Sarbanes Oxley Act and the PCAOB

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The Sarbanes-Oxley Act Overview:

The development of the Sarbanes-Oxley Act (SOX) was a result of public company scandals. The Enron and Worldcom scandals, for example, helped investor confidence in entities traded on the public markets weaken during 2001 and 2002. Congress was quick to respond to the political crisis and "enacted the Sarbanes-Oxley Act of 2002, which was signed into law by President Bush on July 30" (Edward Jones, 1), to restore investor confidence. In reference to SOX, penalties would be issued to non-ethical or non-law-abiding public companies and their executives, directors, auditors, attorneys, and securities analysts (1). SOX significantly transformed the procedures in which public companies handle internal controls and reporting within accounting and finance and the managerial aspects of public companies (2). Among the many objectives of SOX the most important objective is to oversee public accounting, publicly reporting companies, and the investment industry; however, SOX needed assistance in order follow through with these objectives:

To better observe the actions of public accountancy, SOX has established the Public Company Accounting Oversight Board. This board oversees the accounting profession and publicly reporting companies with respect to audits and other reporting. It also has created rules designed to assure that auditors of publicly reporting companies are independent of the companies on which they report (3).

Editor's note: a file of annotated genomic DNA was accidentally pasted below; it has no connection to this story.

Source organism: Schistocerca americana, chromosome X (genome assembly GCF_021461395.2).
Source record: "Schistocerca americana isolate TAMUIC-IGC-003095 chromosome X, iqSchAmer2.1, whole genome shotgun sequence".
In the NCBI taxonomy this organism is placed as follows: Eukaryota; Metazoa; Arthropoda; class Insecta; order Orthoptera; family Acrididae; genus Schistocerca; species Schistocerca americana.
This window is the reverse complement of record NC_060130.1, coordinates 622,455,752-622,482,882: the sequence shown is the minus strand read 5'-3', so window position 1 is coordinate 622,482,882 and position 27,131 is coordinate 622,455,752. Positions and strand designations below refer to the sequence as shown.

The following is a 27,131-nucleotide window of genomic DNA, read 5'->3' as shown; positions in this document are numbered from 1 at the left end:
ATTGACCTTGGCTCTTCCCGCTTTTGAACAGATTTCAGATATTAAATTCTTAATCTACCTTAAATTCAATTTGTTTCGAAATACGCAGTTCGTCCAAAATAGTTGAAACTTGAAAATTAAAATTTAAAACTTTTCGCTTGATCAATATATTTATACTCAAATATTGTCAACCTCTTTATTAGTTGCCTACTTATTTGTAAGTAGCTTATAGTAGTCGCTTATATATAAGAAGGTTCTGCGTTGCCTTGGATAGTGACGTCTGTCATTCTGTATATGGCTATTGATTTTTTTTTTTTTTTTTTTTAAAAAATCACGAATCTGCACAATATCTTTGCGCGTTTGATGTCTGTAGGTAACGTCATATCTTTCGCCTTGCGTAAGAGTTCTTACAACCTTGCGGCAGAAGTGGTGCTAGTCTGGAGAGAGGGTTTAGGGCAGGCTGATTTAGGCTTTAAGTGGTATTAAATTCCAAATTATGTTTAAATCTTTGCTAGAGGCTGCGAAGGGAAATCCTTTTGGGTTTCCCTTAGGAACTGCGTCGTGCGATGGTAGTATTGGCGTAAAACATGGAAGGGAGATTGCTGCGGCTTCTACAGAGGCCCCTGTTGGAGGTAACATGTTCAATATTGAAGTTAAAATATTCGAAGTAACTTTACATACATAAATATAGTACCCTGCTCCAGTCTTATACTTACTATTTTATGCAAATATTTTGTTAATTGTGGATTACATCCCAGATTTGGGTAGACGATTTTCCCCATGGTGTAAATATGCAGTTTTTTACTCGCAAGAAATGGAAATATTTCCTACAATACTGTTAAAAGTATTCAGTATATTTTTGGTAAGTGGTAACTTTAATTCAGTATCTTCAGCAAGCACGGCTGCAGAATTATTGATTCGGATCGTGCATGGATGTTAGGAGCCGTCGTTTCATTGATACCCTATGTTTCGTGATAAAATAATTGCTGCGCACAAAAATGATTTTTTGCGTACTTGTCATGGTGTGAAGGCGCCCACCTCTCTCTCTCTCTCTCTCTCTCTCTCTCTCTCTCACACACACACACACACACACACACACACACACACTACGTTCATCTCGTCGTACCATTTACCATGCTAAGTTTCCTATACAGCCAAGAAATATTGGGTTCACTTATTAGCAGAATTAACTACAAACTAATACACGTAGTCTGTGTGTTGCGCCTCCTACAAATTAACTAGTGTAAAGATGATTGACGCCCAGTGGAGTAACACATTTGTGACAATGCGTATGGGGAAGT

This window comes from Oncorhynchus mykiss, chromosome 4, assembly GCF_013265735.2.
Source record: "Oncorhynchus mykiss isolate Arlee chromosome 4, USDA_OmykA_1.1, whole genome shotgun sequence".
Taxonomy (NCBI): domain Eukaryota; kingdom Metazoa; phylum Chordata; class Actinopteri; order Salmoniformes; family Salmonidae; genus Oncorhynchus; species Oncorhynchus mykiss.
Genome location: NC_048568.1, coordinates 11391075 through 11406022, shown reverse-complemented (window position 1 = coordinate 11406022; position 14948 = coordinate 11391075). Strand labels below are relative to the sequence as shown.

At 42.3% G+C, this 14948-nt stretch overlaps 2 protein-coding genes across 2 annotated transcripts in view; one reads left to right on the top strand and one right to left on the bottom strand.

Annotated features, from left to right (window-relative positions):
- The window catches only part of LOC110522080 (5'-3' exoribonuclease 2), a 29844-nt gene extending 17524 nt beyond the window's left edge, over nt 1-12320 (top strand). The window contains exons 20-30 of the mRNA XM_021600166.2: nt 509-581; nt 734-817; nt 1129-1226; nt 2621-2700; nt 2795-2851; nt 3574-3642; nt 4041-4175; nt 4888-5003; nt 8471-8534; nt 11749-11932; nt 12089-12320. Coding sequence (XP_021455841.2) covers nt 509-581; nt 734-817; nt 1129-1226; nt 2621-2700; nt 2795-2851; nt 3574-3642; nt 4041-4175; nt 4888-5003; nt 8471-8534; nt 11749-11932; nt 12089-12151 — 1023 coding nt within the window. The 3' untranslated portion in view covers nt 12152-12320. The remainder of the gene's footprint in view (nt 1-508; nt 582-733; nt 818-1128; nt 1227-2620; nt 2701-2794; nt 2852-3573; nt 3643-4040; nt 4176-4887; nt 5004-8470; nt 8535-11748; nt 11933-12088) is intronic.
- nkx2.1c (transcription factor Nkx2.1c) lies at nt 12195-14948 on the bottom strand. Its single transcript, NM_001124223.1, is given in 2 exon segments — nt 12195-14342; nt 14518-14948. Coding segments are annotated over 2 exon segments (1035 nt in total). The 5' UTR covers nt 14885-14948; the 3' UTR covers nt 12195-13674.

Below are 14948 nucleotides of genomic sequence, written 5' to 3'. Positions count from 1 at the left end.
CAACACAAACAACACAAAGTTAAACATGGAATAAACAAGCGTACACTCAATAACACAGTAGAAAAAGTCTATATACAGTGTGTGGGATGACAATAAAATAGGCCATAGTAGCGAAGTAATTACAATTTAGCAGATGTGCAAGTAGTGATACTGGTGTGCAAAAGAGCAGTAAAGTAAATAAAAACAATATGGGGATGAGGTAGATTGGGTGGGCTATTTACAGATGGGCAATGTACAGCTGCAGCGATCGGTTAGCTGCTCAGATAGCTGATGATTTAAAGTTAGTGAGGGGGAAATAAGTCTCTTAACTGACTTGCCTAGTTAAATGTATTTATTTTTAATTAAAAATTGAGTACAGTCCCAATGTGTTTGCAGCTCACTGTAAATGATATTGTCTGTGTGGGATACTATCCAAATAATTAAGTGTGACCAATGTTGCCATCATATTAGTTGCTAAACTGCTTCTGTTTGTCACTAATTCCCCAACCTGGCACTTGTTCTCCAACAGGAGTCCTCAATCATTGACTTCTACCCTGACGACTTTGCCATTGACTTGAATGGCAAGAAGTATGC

The Public Company Accounting Oversight Board (PCAOB) employees are required not to have any direct relationships with the public companies and/or employees of the companies in order to keep all terms of accountability fair. Title I of the Sarbanes-Oxley Act describes the ro...

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... For companies that may already have a code of ethics and have passed the standards required by SOX than they are at an advantage; however, with the cost of following proper auditing standards increasing and the cost of setting the code of ethics, the PCAOB has the possibility of significantly reducing the income of public companies and accounting firms.

Works Cited

2002 AICPA. How the Sarbanes-Oxley Act of 2002 Impacts the Accounting Profession.

30 August 2002. 14 April 2005.

2004 Public Company Accounting Oversight Board. PCOAB: Restoring Confidence.

2003 Annual Report. Bethesda, MD: Design: Financial Communication Inc. June 2004

Miller, Richard I. and Pashkoff, Paul H. Regulations Under the Sarbanes-Oxley Act:

Journal of Accountancy. October 2002.

Weaver, David R, Esq. The Sarbanes-Oxley Act: AN OVERVIEW. Edward Jones. 1 July 2004.
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